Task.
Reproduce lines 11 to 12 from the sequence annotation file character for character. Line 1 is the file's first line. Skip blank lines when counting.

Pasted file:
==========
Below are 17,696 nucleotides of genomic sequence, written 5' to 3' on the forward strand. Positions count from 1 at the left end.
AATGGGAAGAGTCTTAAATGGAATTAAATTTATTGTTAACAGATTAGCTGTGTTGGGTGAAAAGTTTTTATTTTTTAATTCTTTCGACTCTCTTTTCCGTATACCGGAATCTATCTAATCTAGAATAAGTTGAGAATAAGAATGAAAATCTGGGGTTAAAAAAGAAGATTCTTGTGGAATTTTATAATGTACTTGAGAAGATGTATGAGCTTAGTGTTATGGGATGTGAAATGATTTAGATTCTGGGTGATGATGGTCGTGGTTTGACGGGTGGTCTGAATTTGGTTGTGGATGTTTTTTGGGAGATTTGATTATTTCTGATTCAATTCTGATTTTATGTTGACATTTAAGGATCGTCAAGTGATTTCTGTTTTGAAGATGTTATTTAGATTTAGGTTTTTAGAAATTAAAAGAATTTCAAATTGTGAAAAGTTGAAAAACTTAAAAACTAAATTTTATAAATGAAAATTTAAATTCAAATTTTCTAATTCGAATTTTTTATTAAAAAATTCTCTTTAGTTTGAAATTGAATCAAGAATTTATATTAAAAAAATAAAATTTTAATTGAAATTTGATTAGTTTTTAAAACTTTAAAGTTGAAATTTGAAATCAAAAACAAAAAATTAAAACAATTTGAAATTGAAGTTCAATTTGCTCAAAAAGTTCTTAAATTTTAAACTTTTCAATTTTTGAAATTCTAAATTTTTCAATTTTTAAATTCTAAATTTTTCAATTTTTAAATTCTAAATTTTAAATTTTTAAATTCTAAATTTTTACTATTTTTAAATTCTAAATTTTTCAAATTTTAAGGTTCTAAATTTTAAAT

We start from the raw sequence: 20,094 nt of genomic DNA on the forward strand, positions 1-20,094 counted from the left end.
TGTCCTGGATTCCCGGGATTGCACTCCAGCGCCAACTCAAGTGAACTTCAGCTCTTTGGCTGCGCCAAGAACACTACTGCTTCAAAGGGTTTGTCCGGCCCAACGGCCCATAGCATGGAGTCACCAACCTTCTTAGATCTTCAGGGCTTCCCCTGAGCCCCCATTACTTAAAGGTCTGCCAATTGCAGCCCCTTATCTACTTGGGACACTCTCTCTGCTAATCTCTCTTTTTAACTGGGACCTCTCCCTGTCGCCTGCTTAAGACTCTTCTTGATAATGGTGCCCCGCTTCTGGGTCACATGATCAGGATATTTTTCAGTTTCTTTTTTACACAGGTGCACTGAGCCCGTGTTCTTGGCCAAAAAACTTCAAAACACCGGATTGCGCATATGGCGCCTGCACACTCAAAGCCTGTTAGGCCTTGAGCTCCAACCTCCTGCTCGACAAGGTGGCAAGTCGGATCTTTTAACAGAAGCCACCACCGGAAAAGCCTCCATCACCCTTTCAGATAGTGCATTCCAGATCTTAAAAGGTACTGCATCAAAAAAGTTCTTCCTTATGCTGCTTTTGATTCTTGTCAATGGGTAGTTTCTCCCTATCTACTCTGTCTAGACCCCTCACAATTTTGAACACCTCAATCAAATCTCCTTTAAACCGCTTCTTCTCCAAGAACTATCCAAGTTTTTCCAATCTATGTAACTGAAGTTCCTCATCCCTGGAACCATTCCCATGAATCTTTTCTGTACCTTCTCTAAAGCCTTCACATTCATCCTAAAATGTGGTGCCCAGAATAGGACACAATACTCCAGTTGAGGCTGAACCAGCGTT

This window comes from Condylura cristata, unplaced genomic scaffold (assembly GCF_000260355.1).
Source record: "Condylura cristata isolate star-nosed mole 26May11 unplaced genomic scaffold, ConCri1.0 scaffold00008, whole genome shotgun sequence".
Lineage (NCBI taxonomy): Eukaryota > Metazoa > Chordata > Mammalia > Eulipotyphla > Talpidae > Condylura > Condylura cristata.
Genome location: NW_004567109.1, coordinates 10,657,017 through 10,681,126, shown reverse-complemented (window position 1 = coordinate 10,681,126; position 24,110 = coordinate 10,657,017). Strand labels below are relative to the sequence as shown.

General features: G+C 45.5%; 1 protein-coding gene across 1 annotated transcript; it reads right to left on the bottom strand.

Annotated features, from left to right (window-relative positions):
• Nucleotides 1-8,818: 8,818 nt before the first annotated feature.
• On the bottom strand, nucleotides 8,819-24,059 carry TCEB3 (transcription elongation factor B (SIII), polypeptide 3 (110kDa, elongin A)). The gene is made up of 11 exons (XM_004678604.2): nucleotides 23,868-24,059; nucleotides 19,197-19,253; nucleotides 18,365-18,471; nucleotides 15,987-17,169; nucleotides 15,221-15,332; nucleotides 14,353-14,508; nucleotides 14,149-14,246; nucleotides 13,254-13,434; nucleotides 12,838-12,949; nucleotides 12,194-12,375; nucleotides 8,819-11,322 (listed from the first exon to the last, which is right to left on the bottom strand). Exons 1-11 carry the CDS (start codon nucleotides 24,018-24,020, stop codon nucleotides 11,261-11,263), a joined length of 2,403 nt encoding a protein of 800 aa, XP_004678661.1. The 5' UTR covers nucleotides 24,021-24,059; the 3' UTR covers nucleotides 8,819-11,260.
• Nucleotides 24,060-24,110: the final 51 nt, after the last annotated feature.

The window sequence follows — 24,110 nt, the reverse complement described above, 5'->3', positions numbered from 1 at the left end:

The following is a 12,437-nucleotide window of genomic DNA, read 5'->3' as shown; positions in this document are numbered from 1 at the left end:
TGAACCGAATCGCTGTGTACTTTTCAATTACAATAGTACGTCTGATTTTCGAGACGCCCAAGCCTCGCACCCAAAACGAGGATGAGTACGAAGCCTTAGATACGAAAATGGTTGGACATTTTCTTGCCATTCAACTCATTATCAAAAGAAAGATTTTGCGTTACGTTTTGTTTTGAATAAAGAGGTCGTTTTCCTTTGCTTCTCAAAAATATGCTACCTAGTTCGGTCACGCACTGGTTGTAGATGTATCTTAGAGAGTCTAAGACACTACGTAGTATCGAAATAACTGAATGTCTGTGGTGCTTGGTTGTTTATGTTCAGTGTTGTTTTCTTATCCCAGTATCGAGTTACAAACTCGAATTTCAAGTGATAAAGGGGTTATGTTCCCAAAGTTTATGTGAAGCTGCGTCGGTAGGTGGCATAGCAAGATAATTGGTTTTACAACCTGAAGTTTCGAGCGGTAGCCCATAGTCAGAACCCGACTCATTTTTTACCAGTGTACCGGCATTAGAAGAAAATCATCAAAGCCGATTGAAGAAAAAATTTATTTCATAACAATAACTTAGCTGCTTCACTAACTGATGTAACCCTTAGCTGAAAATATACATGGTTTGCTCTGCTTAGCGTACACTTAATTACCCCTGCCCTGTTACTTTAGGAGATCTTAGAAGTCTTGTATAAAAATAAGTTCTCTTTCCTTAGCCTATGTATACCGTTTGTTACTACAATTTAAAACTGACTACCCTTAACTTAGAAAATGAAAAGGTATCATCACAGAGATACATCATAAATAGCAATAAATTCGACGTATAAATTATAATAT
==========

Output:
• Nucleotides 1-8,818: 8,818 nt before the first annotated feature.
• On the bottom strand, nucleotides 8,819-24,059 carry TCEB3 (transcription elongation factor B (SIII), polypeptide 3 (110kDa, elongin A)). The gene is made up of 11 exons (XM_004678604.2): nucleotides 23,868-24,059; nucleotides 19,197-19,253; nucleotides 18,365-18,471; nucleotides 15,987-17,169; nucleotides 15,221-15,332; nucleotides 14,353-14,508; nucleotides 14,149-14,246; nucleotides 13,254-13,434; nucleotides 12,838-12,949; nucleotides 12,194-12,375; nucleotides 8,819-11,322 (listed from the first exon to the last, which is right to left on the bottom strand). Exons 1-11 carry the CDS (start codon nucleotides 24,018-24,020, stop codon nucleotides 11,261-11,263), a joined length of 2,403 nt encoding a protein of 800 aa, XP_004678661.1. The 5' UTR covers nucleotides 24,021-24,059; the 3' UTR covers nucleotides 8,819-11,260.